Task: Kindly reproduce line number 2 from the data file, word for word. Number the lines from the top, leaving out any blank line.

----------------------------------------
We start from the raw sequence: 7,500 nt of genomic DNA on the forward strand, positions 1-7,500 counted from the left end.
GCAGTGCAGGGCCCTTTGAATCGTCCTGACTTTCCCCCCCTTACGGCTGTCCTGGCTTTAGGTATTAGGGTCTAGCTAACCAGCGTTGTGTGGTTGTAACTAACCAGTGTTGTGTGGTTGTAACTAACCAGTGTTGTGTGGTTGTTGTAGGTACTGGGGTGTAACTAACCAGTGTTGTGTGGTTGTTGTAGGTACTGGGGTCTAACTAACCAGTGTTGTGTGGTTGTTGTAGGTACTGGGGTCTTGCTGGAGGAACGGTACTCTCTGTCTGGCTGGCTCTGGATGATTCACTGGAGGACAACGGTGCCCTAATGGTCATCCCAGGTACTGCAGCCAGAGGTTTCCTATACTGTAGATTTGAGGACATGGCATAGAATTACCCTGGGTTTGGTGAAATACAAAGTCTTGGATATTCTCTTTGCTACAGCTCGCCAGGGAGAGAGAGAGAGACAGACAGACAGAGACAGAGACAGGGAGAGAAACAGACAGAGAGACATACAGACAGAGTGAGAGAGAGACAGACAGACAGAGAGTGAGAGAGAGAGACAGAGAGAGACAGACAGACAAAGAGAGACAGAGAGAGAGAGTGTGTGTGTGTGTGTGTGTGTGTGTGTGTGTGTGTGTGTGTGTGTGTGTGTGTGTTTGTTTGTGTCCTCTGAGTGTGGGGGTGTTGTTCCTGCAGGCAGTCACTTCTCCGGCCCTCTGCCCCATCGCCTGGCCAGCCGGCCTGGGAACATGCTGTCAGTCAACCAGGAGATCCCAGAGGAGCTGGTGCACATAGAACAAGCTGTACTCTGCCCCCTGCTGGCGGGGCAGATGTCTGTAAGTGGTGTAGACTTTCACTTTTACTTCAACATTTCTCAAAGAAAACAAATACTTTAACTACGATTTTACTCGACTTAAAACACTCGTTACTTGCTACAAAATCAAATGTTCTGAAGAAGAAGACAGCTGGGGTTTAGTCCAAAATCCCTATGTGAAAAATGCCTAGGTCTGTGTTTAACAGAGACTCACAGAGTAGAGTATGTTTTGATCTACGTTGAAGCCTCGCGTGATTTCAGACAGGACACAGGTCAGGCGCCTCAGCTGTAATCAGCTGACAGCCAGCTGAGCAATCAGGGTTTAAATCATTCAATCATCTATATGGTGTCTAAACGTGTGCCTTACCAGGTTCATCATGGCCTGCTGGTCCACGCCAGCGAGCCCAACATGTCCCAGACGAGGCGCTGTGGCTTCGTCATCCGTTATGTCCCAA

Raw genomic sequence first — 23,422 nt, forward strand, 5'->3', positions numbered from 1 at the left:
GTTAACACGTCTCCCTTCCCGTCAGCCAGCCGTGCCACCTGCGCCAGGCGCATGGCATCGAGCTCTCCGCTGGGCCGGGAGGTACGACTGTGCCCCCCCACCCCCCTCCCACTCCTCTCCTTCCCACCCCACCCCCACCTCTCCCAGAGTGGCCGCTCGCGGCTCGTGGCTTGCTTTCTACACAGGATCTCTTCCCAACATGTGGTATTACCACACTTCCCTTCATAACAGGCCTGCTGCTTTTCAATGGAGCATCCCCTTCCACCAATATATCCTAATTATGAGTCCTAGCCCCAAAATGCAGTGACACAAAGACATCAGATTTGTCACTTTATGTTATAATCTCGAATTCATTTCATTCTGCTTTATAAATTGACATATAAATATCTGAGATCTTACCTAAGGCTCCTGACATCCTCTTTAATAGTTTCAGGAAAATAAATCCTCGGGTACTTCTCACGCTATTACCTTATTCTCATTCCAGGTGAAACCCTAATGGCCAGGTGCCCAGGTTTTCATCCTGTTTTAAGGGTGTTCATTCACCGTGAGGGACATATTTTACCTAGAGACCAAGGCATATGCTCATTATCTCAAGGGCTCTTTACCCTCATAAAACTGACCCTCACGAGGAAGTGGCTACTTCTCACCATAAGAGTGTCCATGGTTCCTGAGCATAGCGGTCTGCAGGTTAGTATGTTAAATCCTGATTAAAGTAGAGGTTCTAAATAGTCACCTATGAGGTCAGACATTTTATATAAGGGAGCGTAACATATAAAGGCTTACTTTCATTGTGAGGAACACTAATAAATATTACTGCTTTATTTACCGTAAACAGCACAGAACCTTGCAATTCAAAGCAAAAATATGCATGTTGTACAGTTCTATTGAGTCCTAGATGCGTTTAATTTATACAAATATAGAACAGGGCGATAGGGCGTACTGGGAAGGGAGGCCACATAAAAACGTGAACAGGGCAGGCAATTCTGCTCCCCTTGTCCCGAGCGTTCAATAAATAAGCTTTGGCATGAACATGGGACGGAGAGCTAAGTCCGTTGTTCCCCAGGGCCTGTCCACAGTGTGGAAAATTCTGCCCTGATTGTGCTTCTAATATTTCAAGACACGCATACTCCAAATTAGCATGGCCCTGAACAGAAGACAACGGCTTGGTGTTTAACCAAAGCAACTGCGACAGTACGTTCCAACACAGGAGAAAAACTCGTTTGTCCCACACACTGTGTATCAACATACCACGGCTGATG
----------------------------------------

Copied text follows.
GCAGTGCAGGGCCCTTTGAATCGTCCTGACTTTCCCCCCCTTACGGCTGTCCTGGCTTTAGGTATTAGGGTCTAGCTAACCAGCGTTGTGTGGTTGTAACTAACCAGTGTTGTGTGGTTGTAACTAACCAGTGTTGTGTGGTTGTTGTAGGTACTGGGGTGTAACTAACCAGTGTTGTGTGGTTGTTGTAGGTACTGGGGTCTAACTAACCAGTGTTGTGTGGTTGTTGTAGGTACTGGGGTCTTGCTGGAGGAACGGTACTCTCTGTCTGGCTGGCTCTGGATGATTCACTGGAGGACAACGGTGCCCTAATGGTCATCCCAGGTACTGCAGCCAGAGGTTTCCTATACTGTAGATTTGAGGACATGGCATAGAATTACCCTGGGTTTGGTGAAATACAAAGTCTTGGATATTCTCTTTGCTACAGCTCGCCAGGGAGAGAGAGAGAGACAGACAGACAGAGACAGAGACAGGGAGAGAAACAGACAGAGAGACATACAGACAGAGTGAGAGAGAGACAGACAGACAGAGAGTGAGAGAGAGAGACAGAGAGAGACAGACAGACAAAGAGAGACAGAGAGAGAGAGTGTGTGTGTGTGTGTGTGTGTGTGTGTGTGTGTGTGTGTGTGTGTGTGTGTGTGTTTGTTTGTGTCCTCTGAGTGTGGGGGTGTTGTTCCTGCAGGCAGTCACTTCTCCGGCCCTCTGCCCCATCGCCTGGCCAGCCGGCCTGGGAACATGCTGTCAGTCAACCAGGAGATCCCAGAGGAGCTGGTGCACATAGAACAAGCTGTACTCTGCCCCCTGCTGGCGGGGCAGATGTCTGTAAGTGGTGTAGACTTTCACTTTTACTTCAACATTTCTCAAAGAAAACAAATACTTTAACTACGATTTTACTCGACTTAAAACACTCGTTACTTGCTACAAAATCAAATGTTCTGAAGAAGAAGACAGCTGGGGTTTAGTCCAAAATCCCTATGTGAAAAATGCCTAGGTCTGTGTTTAACAGAGACTCACAGAGTAGAGTATGTTTTGATCTACGTTGAAGCCTCGCGTGATTTCAGACAGGACACAGGTCAGGCGCCTCAGCTGTAATCAGCTGACAGCCAGCTGAGCAATCAGGGTTTAAATCATTCAATCATCTATATGGTGTCTAAACGTGTGCCTTACCAGGTTCATCATGGCCTGCTGGTCCACGCCAGCGAGCCCAACATGTCCCAGACGAGGCGCTGTGGCTTCGTCATCCGTTATGTCCCAA